Intelligence Identities Protection Act and Its Interpretation

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Nova Publishers, 2006 - Political Science - 71 pages
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Congress passed the Intelligence Identities Protection Act, P.L.97-200 in 1982. The Act, as amended,1 is codified at 50USC 421-426. Under 50USC 421 criminal penalties are provided, in certain circumstances, for intentional, unauthorised disclosure of information identifying a covert agent, where those making such a disclosure know that the information disclosed identifies the covert agent as such and that the United States is taking affirmative measures to conceal the covert agent's foreign intelligence relationship to the United States. Other sections of the Act provide exceptions and defences to prosecution, make provision for extraterritorial application of the offenses in section 421, include reporting requirements to Congress, and set forth definitions of the terms used in the Act. There do not appear to be any published cases involving prosecutions under this Act. In 1982, the Intelligence Identities Protection Act was enacted into law as an amendment to the National Security Act of 1947. This Act was a response to concerns of members of the House and Senate Intelligence Committees and others in Congress "about the systematic effort by a small group of Americans, including some former intelligence agency employees, to disclose the names of covert intelligence agents. This new book presents the text of the Act, its interpretation and the Court of Appeals case of closest to the issue of intelligent agents and disclosure of their identities -- Adele HALKIN, et al., v. Richard HELMS.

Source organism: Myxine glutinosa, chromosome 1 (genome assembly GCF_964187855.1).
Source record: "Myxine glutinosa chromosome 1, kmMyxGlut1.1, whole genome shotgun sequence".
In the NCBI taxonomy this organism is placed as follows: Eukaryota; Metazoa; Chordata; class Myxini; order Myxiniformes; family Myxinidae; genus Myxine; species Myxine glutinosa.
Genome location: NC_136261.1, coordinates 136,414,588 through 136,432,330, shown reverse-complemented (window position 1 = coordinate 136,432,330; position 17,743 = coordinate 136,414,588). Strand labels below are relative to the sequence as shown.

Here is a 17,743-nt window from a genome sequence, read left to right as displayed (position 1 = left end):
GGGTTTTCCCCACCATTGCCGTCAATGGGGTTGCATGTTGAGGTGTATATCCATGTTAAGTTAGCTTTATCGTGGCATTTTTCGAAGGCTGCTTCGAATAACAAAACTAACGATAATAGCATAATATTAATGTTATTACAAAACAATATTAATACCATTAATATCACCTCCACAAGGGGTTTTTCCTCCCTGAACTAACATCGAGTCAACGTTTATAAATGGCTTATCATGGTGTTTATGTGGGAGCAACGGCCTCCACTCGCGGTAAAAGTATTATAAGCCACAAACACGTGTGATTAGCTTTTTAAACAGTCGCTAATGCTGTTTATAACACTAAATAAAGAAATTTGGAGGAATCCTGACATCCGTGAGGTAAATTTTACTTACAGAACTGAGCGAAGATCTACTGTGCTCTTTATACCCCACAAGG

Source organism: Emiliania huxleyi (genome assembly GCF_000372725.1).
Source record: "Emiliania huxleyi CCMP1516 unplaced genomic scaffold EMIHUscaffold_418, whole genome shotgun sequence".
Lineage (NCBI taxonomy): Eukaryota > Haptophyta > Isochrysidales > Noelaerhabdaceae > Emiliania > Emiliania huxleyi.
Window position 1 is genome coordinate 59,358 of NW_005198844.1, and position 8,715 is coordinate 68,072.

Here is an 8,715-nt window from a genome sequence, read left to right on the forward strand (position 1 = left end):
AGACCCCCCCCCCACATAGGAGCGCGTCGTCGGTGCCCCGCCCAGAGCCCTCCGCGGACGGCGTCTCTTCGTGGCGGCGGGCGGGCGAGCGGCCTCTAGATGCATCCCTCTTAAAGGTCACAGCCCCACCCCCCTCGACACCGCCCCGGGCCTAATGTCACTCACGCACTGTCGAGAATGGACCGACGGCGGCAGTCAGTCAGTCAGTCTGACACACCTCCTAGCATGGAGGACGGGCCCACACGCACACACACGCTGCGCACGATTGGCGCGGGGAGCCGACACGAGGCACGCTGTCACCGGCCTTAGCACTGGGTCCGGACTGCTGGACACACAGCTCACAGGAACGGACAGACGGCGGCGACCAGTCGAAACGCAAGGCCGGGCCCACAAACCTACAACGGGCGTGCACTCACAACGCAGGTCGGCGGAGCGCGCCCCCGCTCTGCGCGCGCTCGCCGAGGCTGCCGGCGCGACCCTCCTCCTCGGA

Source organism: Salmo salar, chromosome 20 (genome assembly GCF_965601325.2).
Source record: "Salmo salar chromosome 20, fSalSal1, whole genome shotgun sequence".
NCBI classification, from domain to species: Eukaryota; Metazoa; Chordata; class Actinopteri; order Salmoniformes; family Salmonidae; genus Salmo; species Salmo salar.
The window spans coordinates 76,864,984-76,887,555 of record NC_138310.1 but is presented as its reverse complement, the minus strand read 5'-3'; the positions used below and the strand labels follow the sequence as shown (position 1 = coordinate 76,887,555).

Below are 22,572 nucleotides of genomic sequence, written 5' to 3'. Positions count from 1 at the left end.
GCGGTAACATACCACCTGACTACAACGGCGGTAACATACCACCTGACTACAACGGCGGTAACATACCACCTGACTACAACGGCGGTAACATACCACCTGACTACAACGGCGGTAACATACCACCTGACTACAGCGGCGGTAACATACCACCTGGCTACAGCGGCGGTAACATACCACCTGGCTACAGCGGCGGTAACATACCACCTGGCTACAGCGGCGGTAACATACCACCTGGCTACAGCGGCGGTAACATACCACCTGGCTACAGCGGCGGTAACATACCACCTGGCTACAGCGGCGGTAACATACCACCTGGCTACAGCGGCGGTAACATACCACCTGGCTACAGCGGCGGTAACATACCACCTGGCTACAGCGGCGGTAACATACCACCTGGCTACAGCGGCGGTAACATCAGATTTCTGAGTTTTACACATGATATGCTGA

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Intelligence Identities Protection Act
Title 50 War and National Defense Chapter 15 National Security
Halkin v Helms 690 F2d 977 DC Cm 1982

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